When cara is trailing carb at 60ish MPH and carb suddenly brakes, cara traverses 150 feet or so before its driver notices danger and stamps on the brakes, and an additional 150 feet are traversed after the brakes are engaged. (It's more complicated than that and it's more complicated than that, too. If I'm oversimplifying too much at this phase please let me know.) So obviously the stopping power of the vehicle is important. Now, a huge amount of R&D has been done on automobile braking systems. Not only are modern braking systems automatic supersonic hypnotic funky fresh, modern cars can extract modern energy out of them, too. But... well, I'm having a lot of trouble finding credible statistics, but it looks like a large fraction of the victims of fatal car accidents are in vehicles that get rear-ended at high speeds.0 Not only do they cause a lot of immediate deaths, rear-ending accidents also cause a lot of damage to both vehicles and nervous systems (whip-lash), and it's hard to calculate how that compounds over the years, but you know it's a really huge amount of lost QALYs and moneys. What I don't understand is, it naively seems to me that there are many different ways you can get a tailing vehicle to stop faster, ways that don't involve completely hopeless public education drives or expensive 5% improvements on disc brakes. Like, having a special system specifically for applying high friction directly to the road surface in emergencies, either mechanically or via electromagnetism. Or an air brake0.08 or two. Combine those with existing automatic electronic sensor brake activator thingies and you can stop the vehicle almost immediately.1 Wham bam, way less crushed organs and needless suffering. But I never hear anyone talking about this. Is it because modern cars just don't crash into cars in front of them anymore? If so, would it be too expensive to equip older cars with a simple brake-pressure-remotely-activated dedicated stopping mechanism?14 E.g. a government or non-profit program that equipped them free-of-charge on the cars of inexperienced or risk-prone drivers. Or something? I can think of a lot of engineering point and counterpoint that would make it more or less difficult but it still seems feasible, life-saving, and money-saving. What am I missing? What hard steps did I trivialize? I am more interested in automobile engineering steps I naively trivialized, but social engineering steps that I ignored might be more important somehow... what gives?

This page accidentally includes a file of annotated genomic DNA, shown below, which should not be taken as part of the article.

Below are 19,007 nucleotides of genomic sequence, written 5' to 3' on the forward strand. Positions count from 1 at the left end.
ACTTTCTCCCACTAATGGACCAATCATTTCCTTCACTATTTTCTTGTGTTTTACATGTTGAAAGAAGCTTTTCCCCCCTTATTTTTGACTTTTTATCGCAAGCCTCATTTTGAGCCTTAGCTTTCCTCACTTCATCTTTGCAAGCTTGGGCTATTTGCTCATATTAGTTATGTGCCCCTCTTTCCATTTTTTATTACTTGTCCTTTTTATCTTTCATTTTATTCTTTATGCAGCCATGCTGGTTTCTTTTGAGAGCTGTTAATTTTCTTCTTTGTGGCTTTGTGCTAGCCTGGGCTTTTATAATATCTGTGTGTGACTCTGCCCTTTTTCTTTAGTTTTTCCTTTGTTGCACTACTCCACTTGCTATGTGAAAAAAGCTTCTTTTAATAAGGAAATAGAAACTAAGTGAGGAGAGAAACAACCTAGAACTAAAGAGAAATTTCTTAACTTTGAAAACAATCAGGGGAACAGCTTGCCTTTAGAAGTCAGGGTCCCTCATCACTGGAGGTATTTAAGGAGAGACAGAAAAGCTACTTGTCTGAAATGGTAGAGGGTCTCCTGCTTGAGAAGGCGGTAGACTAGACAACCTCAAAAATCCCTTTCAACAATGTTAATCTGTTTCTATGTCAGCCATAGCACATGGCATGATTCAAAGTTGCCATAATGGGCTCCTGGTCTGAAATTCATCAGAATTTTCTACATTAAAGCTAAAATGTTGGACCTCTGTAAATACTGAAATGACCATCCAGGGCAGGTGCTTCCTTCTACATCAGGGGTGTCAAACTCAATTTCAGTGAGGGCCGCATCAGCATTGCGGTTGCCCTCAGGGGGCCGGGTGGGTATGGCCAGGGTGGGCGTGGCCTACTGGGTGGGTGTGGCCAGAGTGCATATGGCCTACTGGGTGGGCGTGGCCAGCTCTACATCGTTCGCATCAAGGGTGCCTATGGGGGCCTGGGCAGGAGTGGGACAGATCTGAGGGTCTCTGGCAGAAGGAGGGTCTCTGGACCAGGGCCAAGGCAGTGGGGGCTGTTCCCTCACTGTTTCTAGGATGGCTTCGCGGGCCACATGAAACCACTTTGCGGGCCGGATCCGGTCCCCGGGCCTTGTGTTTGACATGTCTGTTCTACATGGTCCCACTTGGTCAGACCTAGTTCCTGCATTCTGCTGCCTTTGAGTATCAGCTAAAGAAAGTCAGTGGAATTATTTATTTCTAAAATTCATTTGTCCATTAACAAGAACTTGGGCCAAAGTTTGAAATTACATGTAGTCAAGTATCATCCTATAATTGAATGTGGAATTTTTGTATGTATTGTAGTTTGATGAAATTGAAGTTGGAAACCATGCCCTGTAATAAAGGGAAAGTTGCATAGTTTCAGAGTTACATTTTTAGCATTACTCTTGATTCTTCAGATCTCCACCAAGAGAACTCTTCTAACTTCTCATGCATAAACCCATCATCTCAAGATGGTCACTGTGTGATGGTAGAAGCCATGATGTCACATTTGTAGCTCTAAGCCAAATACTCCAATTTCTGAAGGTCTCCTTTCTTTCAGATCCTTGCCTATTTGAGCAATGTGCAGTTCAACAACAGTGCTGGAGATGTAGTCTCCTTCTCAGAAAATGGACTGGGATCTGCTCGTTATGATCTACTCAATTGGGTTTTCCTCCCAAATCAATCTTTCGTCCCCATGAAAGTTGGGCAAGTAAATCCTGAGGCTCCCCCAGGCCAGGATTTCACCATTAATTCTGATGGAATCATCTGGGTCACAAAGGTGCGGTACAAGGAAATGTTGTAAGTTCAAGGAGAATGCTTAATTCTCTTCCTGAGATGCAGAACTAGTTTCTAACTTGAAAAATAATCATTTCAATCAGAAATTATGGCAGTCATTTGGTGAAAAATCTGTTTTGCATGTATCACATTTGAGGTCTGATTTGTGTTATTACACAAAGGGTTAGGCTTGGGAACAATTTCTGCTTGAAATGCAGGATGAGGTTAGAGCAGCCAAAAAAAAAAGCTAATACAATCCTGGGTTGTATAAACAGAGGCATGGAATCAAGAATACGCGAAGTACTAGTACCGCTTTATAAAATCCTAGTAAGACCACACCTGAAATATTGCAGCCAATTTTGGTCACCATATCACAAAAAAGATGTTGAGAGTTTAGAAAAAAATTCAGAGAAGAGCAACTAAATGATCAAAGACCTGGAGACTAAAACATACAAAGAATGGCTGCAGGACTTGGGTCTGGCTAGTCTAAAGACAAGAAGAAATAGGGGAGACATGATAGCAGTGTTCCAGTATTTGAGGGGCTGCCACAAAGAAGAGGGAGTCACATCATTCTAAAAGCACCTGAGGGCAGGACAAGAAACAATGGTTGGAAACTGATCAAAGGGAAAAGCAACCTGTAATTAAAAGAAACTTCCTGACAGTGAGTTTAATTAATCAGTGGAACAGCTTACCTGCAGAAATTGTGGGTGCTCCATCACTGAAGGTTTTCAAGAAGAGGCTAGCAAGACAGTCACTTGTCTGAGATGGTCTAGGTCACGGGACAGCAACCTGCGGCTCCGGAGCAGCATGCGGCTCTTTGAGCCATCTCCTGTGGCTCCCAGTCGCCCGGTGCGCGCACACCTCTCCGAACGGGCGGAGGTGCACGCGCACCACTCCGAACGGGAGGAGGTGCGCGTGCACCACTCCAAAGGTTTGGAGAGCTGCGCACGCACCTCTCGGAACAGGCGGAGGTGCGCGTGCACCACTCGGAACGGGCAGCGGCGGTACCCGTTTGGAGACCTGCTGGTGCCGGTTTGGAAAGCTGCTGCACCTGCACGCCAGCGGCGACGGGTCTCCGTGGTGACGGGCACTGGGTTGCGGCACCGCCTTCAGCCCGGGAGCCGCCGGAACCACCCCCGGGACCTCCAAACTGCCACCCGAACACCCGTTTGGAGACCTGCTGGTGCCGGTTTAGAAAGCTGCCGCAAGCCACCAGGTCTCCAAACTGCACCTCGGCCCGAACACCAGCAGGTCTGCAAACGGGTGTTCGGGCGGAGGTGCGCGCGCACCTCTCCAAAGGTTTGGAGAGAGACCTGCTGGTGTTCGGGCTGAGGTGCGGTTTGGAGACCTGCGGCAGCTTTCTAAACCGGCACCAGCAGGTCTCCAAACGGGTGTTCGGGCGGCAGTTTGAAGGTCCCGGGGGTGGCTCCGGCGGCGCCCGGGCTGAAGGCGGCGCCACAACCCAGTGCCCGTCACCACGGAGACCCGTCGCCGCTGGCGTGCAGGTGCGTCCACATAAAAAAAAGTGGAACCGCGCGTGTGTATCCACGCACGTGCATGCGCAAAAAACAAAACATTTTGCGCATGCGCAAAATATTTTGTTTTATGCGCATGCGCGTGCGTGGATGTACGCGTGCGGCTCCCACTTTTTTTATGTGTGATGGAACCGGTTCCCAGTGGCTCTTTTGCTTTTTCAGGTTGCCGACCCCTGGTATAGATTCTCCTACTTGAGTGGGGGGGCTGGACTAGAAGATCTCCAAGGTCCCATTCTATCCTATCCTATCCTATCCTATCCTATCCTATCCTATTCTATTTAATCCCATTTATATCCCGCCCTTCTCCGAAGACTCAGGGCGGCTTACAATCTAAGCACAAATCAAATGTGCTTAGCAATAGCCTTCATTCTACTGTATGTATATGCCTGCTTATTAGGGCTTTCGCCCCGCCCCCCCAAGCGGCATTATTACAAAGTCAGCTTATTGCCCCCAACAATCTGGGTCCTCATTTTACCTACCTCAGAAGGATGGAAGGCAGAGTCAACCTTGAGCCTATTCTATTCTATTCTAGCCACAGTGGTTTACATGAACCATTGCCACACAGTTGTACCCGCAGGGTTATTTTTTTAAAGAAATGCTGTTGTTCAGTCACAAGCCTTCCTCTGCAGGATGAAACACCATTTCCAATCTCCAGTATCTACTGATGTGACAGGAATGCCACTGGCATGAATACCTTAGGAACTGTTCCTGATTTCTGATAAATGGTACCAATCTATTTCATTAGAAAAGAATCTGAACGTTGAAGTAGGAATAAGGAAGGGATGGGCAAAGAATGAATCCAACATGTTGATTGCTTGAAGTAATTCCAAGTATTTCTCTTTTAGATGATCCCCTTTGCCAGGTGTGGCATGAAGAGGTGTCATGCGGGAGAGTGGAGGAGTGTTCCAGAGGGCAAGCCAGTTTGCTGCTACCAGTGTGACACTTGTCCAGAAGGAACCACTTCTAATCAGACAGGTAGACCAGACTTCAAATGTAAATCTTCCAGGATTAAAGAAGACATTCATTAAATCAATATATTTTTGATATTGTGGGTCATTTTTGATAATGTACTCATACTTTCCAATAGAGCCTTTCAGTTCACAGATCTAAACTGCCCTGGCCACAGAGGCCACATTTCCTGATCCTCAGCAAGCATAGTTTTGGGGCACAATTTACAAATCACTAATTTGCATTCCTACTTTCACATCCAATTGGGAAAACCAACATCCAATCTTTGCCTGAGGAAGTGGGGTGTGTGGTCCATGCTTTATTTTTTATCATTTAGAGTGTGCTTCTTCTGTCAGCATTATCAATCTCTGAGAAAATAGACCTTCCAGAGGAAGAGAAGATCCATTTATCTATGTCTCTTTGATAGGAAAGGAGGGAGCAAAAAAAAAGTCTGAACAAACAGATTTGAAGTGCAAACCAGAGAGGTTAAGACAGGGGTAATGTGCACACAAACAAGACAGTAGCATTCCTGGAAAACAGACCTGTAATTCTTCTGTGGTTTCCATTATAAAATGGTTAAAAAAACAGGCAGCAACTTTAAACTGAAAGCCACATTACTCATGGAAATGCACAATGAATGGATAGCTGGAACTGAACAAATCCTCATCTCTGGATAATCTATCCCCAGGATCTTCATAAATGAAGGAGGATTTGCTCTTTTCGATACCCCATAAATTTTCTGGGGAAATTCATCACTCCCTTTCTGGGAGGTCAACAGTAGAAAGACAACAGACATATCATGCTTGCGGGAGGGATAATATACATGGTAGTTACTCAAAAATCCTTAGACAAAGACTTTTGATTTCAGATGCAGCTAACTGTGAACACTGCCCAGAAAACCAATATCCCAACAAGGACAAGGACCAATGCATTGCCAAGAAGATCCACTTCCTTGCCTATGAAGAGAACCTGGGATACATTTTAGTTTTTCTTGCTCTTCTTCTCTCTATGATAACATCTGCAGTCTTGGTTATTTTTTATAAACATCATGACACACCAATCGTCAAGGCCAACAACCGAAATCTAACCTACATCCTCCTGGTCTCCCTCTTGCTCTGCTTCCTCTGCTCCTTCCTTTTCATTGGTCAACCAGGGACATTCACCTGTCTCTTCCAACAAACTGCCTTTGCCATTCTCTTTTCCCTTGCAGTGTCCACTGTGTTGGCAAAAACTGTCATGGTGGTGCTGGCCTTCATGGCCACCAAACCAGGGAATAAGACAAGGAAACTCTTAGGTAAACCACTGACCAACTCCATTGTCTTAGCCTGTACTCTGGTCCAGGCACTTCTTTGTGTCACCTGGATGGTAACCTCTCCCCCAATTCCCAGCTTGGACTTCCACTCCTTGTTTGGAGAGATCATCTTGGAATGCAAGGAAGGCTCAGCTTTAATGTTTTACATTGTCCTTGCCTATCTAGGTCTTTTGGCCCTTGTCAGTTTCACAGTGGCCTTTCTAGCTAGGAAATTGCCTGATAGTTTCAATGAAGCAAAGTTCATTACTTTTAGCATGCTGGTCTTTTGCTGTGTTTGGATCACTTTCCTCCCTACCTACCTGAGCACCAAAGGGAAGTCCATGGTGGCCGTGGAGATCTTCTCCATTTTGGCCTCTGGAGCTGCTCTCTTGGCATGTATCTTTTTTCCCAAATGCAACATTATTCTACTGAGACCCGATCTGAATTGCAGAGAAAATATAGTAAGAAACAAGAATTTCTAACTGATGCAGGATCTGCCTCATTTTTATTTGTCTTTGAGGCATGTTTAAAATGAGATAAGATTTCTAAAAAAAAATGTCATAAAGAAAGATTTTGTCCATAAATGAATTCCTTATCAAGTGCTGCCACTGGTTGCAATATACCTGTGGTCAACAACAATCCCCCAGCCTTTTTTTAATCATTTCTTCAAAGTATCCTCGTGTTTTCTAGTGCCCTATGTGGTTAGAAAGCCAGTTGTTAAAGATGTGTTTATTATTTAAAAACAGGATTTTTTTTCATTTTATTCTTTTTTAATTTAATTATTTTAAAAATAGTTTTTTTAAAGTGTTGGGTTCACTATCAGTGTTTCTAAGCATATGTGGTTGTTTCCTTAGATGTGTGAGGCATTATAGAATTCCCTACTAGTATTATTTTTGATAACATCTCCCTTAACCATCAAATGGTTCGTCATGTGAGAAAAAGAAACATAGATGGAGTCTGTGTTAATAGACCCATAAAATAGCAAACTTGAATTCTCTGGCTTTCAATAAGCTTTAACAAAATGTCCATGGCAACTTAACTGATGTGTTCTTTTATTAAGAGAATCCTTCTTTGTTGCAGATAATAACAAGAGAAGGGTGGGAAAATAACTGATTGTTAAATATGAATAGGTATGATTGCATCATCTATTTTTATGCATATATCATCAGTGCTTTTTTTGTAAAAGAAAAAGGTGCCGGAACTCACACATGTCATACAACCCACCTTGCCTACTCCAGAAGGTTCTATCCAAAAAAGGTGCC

(This has many connections to both instrumental and epistemic rationality but unfortunately it would be too psychologically difficult for me to point them out. I do not think a meta discussion about this would be profitable, but I may be wrong.)
0 I saw somewhere that most fatal accidents involve only a single car. That agrees with my experience but I remain somewhat skeptical.
0.08 More specifically, some reasonable hybrid of air brake and uber-efficient-mini-parachute. I don't know how negligible the stopping power of air brakes is at freeway speeds.
1 Stopping too fast does indeed hurt the driver but it's rather asymmetric, you can deploy various safety mechanisms in advance unlike the case where you're crashing into an unsuspecting Honda with your Chevy.
14 I don't see why making such add-on systems at least half-automatic should be hard either, it's like 2 cheap cameras and a rudimentary but information-efficient AI... or maybe I just completely underestimate the complexity of those systems.